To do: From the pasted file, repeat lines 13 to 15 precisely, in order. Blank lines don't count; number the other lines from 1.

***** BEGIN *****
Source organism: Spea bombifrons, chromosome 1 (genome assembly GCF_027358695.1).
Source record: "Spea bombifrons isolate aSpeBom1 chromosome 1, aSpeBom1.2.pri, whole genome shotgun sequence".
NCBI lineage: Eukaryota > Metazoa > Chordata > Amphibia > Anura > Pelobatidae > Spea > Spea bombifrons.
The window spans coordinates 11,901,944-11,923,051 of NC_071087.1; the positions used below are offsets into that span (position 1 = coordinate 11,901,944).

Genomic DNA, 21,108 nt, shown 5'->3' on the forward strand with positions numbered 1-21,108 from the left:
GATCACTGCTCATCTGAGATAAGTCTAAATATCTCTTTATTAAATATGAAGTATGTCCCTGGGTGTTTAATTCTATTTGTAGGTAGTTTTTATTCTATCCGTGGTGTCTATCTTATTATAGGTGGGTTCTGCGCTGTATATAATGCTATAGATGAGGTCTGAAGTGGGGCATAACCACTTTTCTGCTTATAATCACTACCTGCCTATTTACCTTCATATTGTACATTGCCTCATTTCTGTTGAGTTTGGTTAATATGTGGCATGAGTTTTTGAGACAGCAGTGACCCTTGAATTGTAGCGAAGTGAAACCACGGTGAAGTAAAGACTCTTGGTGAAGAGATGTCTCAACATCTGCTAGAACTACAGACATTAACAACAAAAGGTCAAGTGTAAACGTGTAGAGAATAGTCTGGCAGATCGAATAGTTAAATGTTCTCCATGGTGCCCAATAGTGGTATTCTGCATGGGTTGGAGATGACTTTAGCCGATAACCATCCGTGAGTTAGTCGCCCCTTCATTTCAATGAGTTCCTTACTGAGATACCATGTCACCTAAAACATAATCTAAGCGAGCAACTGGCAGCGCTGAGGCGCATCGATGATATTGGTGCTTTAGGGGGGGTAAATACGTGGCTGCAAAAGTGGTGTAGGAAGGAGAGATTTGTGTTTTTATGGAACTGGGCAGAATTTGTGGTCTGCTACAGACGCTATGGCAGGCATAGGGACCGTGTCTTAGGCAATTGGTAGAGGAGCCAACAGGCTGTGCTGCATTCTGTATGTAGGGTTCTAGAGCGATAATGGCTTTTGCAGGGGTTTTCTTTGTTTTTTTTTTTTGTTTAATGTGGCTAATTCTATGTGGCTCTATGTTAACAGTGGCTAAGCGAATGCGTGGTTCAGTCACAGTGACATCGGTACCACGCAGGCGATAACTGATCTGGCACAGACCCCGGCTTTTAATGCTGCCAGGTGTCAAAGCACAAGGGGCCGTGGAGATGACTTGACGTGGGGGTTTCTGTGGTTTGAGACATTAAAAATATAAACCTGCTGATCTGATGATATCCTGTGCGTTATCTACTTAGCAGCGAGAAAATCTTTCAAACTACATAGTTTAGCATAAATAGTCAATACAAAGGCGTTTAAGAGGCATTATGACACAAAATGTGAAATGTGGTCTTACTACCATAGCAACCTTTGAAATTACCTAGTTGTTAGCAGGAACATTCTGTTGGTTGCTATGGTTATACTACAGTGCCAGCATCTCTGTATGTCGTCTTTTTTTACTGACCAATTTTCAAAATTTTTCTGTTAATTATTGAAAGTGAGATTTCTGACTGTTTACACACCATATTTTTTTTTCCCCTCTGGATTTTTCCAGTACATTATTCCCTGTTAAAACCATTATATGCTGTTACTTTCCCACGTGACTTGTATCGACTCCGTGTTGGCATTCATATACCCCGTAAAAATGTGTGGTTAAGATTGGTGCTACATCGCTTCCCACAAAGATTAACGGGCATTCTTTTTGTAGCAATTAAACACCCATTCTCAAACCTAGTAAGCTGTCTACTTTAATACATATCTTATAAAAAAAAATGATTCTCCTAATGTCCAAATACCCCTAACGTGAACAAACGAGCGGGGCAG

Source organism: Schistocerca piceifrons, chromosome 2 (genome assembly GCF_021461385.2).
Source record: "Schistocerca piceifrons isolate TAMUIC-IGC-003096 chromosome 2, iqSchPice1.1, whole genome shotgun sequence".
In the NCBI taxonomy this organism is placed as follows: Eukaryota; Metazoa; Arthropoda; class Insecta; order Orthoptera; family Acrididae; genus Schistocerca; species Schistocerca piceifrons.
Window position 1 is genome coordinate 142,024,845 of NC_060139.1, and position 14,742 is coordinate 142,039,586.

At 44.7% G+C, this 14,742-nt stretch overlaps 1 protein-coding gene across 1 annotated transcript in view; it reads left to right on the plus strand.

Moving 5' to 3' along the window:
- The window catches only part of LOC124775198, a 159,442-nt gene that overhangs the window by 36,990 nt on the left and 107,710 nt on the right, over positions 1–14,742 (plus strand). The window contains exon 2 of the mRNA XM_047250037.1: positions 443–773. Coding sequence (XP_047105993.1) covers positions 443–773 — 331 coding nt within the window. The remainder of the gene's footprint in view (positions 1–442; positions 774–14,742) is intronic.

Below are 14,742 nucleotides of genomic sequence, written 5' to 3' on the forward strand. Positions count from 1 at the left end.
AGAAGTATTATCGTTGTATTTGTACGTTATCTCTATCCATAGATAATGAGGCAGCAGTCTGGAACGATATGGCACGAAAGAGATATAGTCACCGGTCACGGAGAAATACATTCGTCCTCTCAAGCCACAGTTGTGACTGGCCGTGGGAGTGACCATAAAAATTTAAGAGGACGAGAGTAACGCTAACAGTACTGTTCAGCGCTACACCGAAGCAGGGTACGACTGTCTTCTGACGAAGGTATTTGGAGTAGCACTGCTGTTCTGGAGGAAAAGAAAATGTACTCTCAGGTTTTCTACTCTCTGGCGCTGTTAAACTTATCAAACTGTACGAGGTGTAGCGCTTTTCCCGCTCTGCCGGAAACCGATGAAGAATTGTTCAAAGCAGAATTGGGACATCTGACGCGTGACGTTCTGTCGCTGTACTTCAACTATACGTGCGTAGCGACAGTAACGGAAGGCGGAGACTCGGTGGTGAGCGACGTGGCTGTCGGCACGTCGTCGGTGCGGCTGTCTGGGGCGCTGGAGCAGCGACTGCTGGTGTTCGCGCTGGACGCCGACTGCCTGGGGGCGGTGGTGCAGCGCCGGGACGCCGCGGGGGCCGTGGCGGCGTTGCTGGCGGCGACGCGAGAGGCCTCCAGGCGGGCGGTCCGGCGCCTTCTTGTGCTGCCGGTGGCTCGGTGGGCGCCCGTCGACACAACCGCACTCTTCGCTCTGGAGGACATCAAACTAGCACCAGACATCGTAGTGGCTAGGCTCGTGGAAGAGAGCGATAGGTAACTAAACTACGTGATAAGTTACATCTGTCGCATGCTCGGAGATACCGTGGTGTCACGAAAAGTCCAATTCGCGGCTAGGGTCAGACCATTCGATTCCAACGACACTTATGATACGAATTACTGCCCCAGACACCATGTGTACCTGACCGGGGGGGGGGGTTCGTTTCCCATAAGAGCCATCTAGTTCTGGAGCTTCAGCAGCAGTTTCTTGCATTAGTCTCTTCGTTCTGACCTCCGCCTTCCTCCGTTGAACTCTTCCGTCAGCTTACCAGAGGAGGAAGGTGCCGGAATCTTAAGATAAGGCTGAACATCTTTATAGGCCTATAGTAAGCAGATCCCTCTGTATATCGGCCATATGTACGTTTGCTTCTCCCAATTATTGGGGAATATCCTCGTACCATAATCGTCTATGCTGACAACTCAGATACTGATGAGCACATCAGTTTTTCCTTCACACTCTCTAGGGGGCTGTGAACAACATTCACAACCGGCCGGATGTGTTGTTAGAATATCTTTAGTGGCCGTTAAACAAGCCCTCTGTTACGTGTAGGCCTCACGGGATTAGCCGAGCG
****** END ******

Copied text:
- The window catches only part of LOC124775198, a 159,442-nt gene that overhangs the window by 36,990 nt on the left and 107,710 nt on the right, over positions 1–14,742 (plus strand). The window contains exon 2 of the mRNA XM_047250037.1: positions 443–773. Coding sequence (XP_047105993.1) covers positions 443–773 — 331 coding nt within the window. The remainder of the gene's footprint in view (positions 1–442; positions 774–14,742) is intronic.

Below are 14,742 nucleotides of genomic sequence, written 5' to 3' on the forward strand. Positions count from 1 at the left end.
AGAAGTATTATCGTTGTATTTGTACGTTATCTCTATCCATAGATAATGAGGCAGCAGTCTGGAACGATATGGCACGAAAGAGATATAGTCACCGGTCACGGAGAAATACATTCGTCCTCTCAAGCCACAGTTGTGACTGGCCGTGGGAGTGACCATAAAAATTTAAGAGGACGAGAGTAACGCTAACAGTACTGTTCAGCGCTACACCGAAGCAGGGTACGACTGTCTTCTGACGAAGGTATTTGGAGTAGCACTGCTGTTCTGGAGGAAAAGAAAATGTACTCTCAGGTTTTCTACTCTCTGGCGCTGTTAAACTTATCAAACTGTACGAGGTGTAGCGCTTTTCCCGCTCTGCCGGAAACCGATGAAGAATTGTTCAAAGCAGAATTGGGACATCTGACGCGTGACGTTCTGTCGCTGTACTTCAACTATACGTGCGTAGCGACAGTAACGGAAGGCGGAGACTCGGTGGTGAGCGACGTGGCTGTCGGCACGTCGTCGGTGCGGCTGTCTGGGGCGCTGGAGCAGCGACTGCTGGTGTTCGCGCTGGACGCCGACTGCCTGGGGGCGGTGGTGCAGCGCCGGGACGCCGCGGGGGCCGTGGCGGCGTTGCTGGCGGCGACGCGAGAGGCCTCCAGGCGGGCGGTCCGGCGCCTTCTTGTGCTGCCGGTGGCTCGGTGGGCGCCCGTCGACACAACCGCACTCTTCGCTCTGGAGGACATCAAACTAGCACCAGACATCGTAGTGGCTAGGCTCGTGGAAGAGAGCGATAGGTAACTAAACTACGTGATAAGTTACATCTGTCGCATGCTCGGAGATACCGTGGTGTCACGAAAAGTCCAATTCGCGGCTAGGGTCAGACCATTCGATTCCAACGACACTTATGATACGAATTACTGCCCCAGACACCATGTGTACCTGACCGGGGGGGGGGGTTCGTTTCCCATAAGAGCCATCTAGTTCTGGAGCTTCAGCAGCAGTTTCTTGCATTAGTCTCTTCGTTCTGACCTCCGCCTTCCTCCGTTGAACTCTTCCGTCAGCTTACCAGAGGAGGAAGGTGCCGGAATCTTAAGATAAGGCTGAACATCTTTATAGGCCTATAGTAAGCAGATCCCTCTGTATATCGGCCATATGTACGTTTGCTTCTCCCAATTATTGGGGAATATCCTCGTACCATAATCGTCTATGCTGACAACTCAGATACTGATGAGCACATCAGTTTTTCCTTCACACTCTCTAGGGGGCTGTGAACAACATTCACAACCGGCCGGATGTGTTGTTAGAATATCTTTAGTGGCCGTTAAACAAGCCCTCTGTTACGTGTAGGCCTCACGGGATTAGCCGAGCG